The sodium zeolite resin is cross linked polystyrene plastic bead that holds sodium ions. As water passes through the resin, the beads act as magnets and attract calcium and magnesium cations. This attraction draws these positive ions out of the water onto the resin beads and exchanges them for sodium ions. The water exiting the softener contains positively charged sodium ions and negatively charged anions. Figure 2.1 shows a typical softener setup.
Figure 2.1 Softener
Figure 2.1 Softener
2.2.1 Service Cycle
The Service Cycle is a continuous flow of incoming water entering the top of the unit through an inlet header. The water passes through the resin bed and exits at the bottom of the tank. There is a constant exchange of hardness ions for sodium ions. When the resin is exhausted, regeneration is necessary.
Softener regeneration typically takes place in four steps as illustrated in Figure 2.2 and described below.
Backwash - The water flow through the resin bed is reversed. The backwash flow lifts and fluffs the resin bed. By placing each bead in motion, suspended solids, broken resin beads, and fines are removed. An excess flow rate can cause a loss of resin beads.
Brining - Brine is a highly concentrated salt solution. The brine rinse flows from the top of the softening unit down through the resin bed and out the bottom to the sewer. The calcium and magnesium ions are shed by the resin beads and replaced by sodium from the brine solution. The brine must be drawn in properly (time, volume, length, and concentration) to assure complete regeneration. Poor contact time can result in shortened service runs.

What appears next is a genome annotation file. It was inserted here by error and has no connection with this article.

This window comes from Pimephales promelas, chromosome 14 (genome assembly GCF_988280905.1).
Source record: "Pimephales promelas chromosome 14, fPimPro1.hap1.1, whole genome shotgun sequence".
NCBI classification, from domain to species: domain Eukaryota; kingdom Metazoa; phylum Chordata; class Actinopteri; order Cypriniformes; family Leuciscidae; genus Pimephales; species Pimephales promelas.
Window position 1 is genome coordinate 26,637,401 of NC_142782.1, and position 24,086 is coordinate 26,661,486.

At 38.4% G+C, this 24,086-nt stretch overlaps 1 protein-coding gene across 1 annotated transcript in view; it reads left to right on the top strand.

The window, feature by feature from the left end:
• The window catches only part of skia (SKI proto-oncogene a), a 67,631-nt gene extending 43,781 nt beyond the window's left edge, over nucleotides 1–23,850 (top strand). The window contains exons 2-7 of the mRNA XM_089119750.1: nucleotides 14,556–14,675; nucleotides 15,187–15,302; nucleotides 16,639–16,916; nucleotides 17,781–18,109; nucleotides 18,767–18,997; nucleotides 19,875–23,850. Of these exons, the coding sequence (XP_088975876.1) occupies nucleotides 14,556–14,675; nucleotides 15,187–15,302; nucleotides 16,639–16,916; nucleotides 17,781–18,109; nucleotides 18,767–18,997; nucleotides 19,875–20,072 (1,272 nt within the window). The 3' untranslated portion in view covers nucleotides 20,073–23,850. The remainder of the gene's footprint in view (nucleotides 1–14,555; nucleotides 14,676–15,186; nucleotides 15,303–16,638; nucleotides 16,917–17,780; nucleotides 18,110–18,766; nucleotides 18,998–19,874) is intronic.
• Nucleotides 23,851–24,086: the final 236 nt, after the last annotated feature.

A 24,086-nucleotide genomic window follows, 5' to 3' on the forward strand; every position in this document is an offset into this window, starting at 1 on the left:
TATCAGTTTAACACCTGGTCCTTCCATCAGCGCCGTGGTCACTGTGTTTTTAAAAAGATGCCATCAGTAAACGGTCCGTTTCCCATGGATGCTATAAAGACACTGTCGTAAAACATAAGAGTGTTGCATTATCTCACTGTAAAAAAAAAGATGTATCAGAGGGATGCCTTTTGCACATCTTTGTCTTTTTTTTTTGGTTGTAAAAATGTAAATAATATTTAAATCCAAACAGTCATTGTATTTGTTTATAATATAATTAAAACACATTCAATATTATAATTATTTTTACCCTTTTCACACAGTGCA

Slow Rinse - (Displacement) The brine is rinsed from the resin bed at the same flow rate as during the brine rinse cycle.
Fast Rinse - Final traces of brine are rinsed and removed at a faster flow rate. A chloride test can determine adequate rinsing.
2.1 Reverse Osmosis
Reverse osmosis (RO) is a very viable boiler pretreatment system since it is becoming more economical and its operation can be relatively simple with proper maintenance. The process uses a pump and a semipermeable membrane. Water is forced through the membrane by the pressure generated from the pump. Pure water passes through the membrane while most of the dissolved solids remain with a concentrated stream. Figure 2.3 shows a typical reverse osmosis system.
Figure 2.3 Typical Reverse Osmosis System
Deaeration is an efficient way to remove dissolved gases from boiler feedwater to reduce the corrosion potential of the water. The amount of oxygen dissolved in water decreases as temperature increases. The remaining dissolved oxygen will still cause the water to be aggressive and can lead to localized pitting in the pre-boiler system.